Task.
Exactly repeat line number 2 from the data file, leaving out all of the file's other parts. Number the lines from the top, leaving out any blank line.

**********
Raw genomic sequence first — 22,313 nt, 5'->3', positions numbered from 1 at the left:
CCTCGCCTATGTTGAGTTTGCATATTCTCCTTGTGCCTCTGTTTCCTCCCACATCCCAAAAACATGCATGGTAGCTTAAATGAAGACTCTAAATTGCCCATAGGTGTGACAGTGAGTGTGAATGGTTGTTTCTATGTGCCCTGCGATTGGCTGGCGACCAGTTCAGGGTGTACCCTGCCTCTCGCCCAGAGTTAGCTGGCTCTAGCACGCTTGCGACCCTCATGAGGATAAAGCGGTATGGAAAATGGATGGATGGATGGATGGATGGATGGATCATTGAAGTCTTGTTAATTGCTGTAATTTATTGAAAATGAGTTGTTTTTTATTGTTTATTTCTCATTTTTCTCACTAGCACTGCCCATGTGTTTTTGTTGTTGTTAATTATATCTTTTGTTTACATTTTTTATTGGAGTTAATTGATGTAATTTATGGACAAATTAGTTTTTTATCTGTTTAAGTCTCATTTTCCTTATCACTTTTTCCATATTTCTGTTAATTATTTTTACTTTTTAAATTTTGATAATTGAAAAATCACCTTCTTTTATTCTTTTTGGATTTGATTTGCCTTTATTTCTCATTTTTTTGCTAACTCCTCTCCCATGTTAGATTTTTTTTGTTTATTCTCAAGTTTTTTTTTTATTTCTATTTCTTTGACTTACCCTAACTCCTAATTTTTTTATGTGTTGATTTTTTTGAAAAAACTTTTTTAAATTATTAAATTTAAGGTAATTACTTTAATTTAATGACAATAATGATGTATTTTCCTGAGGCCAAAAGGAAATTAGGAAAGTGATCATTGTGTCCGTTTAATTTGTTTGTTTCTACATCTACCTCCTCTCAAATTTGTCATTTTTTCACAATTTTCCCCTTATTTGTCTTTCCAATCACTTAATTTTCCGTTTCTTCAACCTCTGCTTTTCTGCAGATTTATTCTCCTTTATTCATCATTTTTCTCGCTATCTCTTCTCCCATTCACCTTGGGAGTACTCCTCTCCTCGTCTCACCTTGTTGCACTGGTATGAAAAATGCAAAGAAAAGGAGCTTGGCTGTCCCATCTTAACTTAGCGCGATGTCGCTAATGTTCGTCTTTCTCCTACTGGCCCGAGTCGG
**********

CCTCGCCTATGTTGAGTTTGCATATTCTCCTTGTGCCTCTGTTTCCTCCCACATCCCAAAAACATGCATGGTAGCTTAAATGAAGACTCTAAATTGCCCATAGGTGTGACAGTGAGTGTGAATGGTTGTTTCTATGTGCCCTGCGATTGGCTGGCGACCAGTTCAGGGTGTACCCTGCCTCTCGCCCAGAGTTAGCTGGCTCTAGCACGCTTGCGACCCTCATGAGGATAAAGCGGTATGGAAAATGGATGGATGGATGGATGGATGGATGGATCATTGAAGTCTTGTTAATTGCTGTAATTTATTGAAAATGAGTTGTTTTTTATTGTTTATTTCTCATTTTTCTCACTAGCACTGCCCATGTGTTTTTGTTGTTGTTAATTATATCTTTTGTTTACATTTTTTATTGGAGTTAATTGATGTAATTTATGGACAAATTAGTTTTTTATCTGTTTAAGTCTCATTTTCCTTATCACTTTTTCCATATTTCTGTTAATTATTTTTACTTTTTAAATTTTGATAATTGAAAAATCACCTTCTTTTATTCTTTTTGGATTTGATTTGCCTTTATTTCTCATTTTTTTGCTAACTCCTCTCCCATGTTAGATTTTTTTTGTTTATTCTCAAGTTTTTTTTTTATTTCTATTTCTTTGACTTACCCTAACTCCTAATTTTTTTATGTGTTGATTTTTTTGAAAAAACTTTTTTAAATTATTAAATTTAAGGTAATTACTTTAATTTAATGACAATAATGATGTATTTTCCTGAGGCCAAAAGGAAATTAGGAAAGTGATCATTGTGTCCGTTTAATTTGTTTGTTTCTACATCTACCTCCTCTCAAATTTGTCATTTTTTCACAATTTTCCCCTTATTTGTCTTTCCAATCACTTAATTTTCCGTTTCTTCAACCTCTGCTTTTCTGCAGATTTATTCTCCTTTATTCATCATTTTTCTCGCTATCTCTTCTCCCATTCACCTTGGGAGTACTCCTCTCCTCGTCTCACCTTGTTGCACTGGTATGAAAAATGCAAAGAAAAGGAGCTTGGCTGTCCCATCTTAACTTAGCGCGATGTCGCTAATGTTCGTCTTTCTCCTACTGGCCCGAGTCGG